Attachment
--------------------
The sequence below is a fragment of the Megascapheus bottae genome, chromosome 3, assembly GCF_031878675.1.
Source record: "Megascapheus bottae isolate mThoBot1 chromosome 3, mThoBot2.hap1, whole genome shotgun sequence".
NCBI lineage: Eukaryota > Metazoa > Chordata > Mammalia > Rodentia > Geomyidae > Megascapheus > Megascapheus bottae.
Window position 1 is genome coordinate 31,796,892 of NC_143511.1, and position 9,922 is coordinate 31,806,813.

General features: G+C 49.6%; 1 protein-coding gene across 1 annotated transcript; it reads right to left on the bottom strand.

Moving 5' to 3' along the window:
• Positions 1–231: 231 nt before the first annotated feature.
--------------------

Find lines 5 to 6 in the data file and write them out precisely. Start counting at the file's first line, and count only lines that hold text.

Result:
General features: G+C 49.6%; 1 protein-coding gene across 1 annotated transcript; it reads right to left on the bottom strand.

Moving 5' to 3' along the window: